Sunday, April 7, 2013

How do we protect our 100,000 ancient sites from artifact hunting?

Sri Lanka has the unique distinction of having the highest concentration of sites of archealogical value of any Country on Earth. A rich 2500 + year history has seen to that, and in the past 10 years with the advent of relatively cheap metal detectors, most of the sites referred to have been desecrated of any item of historic interest. As I write there are probably 10 sites being excavated now!!!

“Nidan Harana Aka” (digging for antiquities) has become the pastime of choice of all get rich quick dreamers, and most Government Ministers. After all it is said that the Government chose a site for their Deyata Kirula, so that they may first remove all items of historical interest from the site by the use of Excavators and Bulldozers, before they prepare the soil for the exhibition. Accordingly this daylight robbery of the National Treasures has received State Patronage, as is believed by the public as the work of elected officials.

Not a day goes by without an incident of this nature, and now people appear to be digging their private property for such items. When I point out inexplicable holes in my property in Polonnaruwa, the locals say that it was as a result of someone digging out some antiquity or another in that spot!

Stories, and gossip and hearsay are legendary today of people making their fortunes after discovering or digging up a treasure from some historic period. The finding of King Dutugamunu’s ceremonial sword, is supposed to give the owner powers over the subjects. The people of Sri Lanka suckers for anything otherworldly lap it up hook line and sinker as the truth, even if an artifact was in fact excavated or not.

The beleaguered and underesourced Archealogical Department is at pains to dissociate themselves from any of these allegations, by just saying that they just do not have the resources to guard all these sites, and that they need an army!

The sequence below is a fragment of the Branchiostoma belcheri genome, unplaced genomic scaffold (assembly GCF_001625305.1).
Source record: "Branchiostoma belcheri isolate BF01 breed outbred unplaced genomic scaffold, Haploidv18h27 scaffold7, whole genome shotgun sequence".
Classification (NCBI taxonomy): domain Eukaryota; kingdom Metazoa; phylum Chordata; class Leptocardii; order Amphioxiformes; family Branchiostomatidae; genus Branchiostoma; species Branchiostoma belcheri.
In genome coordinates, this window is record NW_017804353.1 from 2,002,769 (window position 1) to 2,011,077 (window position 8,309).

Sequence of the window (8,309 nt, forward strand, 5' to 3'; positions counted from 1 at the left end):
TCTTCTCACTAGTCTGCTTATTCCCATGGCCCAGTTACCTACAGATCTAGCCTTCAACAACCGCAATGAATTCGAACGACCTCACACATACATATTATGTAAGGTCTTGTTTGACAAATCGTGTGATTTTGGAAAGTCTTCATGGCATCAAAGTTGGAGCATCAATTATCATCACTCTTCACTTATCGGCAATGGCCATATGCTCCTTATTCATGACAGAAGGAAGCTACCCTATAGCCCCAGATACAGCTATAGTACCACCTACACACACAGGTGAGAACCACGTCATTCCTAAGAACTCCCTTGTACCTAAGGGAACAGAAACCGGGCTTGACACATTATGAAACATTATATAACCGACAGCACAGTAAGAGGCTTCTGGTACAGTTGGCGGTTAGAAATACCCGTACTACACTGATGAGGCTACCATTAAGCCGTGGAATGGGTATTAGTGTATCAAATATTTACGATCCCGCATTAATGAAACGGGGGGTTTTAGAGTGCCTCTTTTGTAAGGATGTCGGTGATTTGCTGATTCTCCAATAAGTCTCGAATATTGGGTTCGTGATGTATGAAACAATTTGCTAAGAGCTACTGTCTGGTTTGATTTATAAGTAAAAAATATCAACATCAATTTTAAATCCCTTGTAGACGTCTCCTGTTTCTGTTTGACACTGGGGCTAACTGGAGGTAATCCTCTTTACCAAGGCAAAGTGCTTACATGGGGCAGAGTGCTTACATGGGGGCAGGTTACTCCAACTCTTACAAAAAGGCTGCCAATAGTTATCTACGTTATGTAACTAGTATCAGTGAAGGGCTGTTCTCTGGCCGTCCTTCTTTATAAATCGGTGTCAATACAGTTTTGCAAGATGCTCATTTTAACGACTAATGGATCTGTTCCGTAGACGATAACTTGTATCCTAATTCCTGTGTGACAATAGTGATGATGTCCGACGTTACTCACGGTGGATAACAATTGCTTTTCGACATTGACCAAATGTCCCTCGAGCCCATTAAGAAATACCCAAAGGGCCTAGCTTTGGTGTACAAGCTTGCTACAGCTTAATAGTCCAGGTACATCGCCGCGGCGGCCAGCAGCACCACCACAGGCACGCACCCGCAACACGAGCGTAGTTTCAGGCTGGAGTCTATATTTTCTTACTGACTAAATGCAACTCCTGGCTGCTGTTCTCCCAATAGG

I have the privilege of going to all sorts of places in the Country, and invariably find places of historical interest, with sometimes a marking on the road, pointing in the direction of the source, and in others only the local people are aware of them and direct me to the site. I am amazed just how much there is.

In some instances there are temples that are used, with a resident priest tasked with guarding it, and who is now beside himself, saying he just does not have the resources to guard against the theft, that even his small temple suffers from.
It is in this context that many living or existing temples which also double as places of historical interest have a precarious existence. I was at a temple last Sunday in Bibile, where the priests have not been permitted to build (the first stages of the foundations have had to be abandoned) due to the intervention of the courts, saying it is of historic interest, and until a proper excavation is done, they are not permitted to build a permanent structure because of it.

In this instance they have to live in temporary very basic accommodation until the matter is resolved. They appealed to us to intervene on their behalf.

Then there are many other places, some deep inside forests that have been desecrated, and often, even the Chaityas (Dagobas) raided, broken into and whatever was deposited inside, removed. The readily available heavy equipment has enabled more of this plunder to take place, even a few weeks ago

I am sure the reader will not be able to comprehend a number such as 100,000, but if one even goes to Kotte, there is a whole section of palaces and sites in the heart of Colombo, that few people know of, and is hidden from view for all sorts of reasons. If I was an archealogist, I would have to spend many lifetimes, just understanding what is in just a district only, let alone the 25 Districts we have in Sri Lanka today, and cry my heart out seeing the destruction in 10 years

How can we guard these places from Plunder without further public spending? My answer is to give the task to the Army or the Forces. They are the best equipped to guard, having had sufficient experience in the insurrection of guarding electricity sub stations, hydro dams and a list of other sensitive sites. We have a huge Security Force, that engages in building hotels, building their own Security Forces HQ in Pelawatte, and engaging in activities such as farming, transporting vegetables and competing with established businesses.

What better way of guarding national treasures from permanent disappearance? Remember we have already lost perhaps 50% of what we had 40 years ago, as it was not noticed, done surreptitiously and with few resources or even knowledge that such places existed. Elected leaders must share most of the blame.

It is now time to document ALL areas of historical interest. Look at who is currently living there, usually a temple with a few priests, if any, and see if they need further protection. IF they do then provide the needed security, and of all other unguarded places of historical significance, grade them with an ABC of historical value and then provide the necessary, starting with the most urgent.

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